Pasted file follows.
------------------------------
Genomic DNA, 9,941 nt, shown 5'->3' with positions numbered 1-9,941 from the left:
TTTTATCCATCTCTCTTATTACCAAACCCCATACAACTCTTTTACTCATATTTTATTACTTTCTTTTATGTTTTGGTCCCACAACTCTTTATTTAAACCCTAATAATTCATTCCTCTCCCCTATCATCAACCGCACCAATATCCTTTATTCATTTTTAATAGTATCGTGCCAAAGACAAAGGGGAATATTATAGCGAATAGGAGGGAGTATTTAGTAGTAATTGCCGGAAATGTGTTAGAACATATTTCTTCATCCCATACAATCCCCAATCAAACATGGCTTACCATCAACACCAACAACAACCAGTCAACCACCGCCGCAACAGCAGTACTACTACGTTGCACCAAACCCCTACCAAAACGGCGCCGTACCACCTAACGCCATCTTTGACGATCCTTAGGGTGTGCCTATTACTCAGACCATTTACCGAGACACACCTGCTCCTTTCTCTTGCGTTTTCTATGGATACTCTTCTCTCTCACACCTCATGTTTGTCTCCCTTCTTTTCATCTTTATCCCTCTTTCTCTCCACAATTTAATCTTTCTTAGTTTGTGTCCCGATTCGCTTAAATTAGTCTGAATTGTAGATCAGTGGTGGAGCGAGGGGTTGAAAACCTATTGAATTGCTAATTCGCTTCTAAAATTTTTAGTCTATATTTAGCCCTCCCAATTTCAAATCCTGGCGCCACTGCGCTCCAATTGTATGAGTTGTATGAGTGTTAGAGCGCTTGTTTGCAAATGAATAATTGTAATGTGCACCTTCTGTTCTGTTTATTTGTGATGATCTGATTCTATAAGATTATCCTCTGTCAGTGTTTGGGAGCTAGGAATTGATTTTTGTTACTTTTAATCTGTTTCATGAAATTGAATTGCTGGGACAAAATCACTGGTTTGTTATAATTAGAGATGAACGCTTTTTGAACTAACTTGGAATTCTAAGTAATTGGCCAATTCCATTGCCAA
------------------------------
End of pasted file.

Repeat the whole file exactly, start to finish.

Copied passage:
Genomic DNA, 9,941 nt, shown 5'->3' with positions numbered 1-9,941 from the left:
TTTTATCCATCTCTCTTATTACCAAACCCCATACAACTCTTTTACTCATATTTTATTACTTTCTTTTATGTTTTGGTCCCACAACTCTTTATTTAAACCCTAATAATTCATTCCTCTCCCCTATCATCAACCGCACCAATATCCTTTATTCATTTTTAATAGTATCGTGCCAAAGACAAAGGGGAATATTATAGCGAATAGGAGGGAGTATTTAGTAGTAATTGCCGGAAATGTGTTAGAACATATTTCTTCATCCCATACAATCCCCAATCAAACATGGCTTACCATCAACACCAACAACAACCAGTCAACCACCGCCGCAACAGCAGTACTACTACGTTGCACCAAACCCCTACCAAAACGGCGCCGTACCACCTAACGCCATCTTTGACGATCCTTAGGGTGTGCCTATTACTCAGACCATTTACCGAGACACACCTGCTCCTTTCTCTTGCGTTTTCTATGGATACTCTTCTCTCTCACACCTCATGTTTGTCTCCCTTCTTTTCATCTTTATCCCTCTTTCTCTCCACAATTTAATCTTTCTTAGTTTGTGTCCCGATTCGCTTAAATTAGTCTGAATTGTAGATCAGTGGTGGAGCGAGGGGTTGAAAACCTATTGAATTGCTAATTCGCTTCTAAAATTTTTAGTCTATATTTAGCCCTCCCAATTTCAAATCCTGGCGCCACTGCGCTCCAATTGTATGAGTTGTATGAGTGTTAGAGCGCTTGTTTGCAAATGAATAATTGTAATGTGCACCTTCTGTTCTGTTTATTTGTGATGATCTGATTCTATAAGATTATCCTCTGTCAGTGTTTGGGAGCTAGGAATTGATTTTTGTTACTTTTAATCTGTTTCATGAAATTGAATTGCTGGGACAAAATCACTGGTTTGTTATAATTAGAGATGAACGCTTTTTGAACTAACTTGGAATTCTAAGTAATTGGCCAATTCCATTGCCAA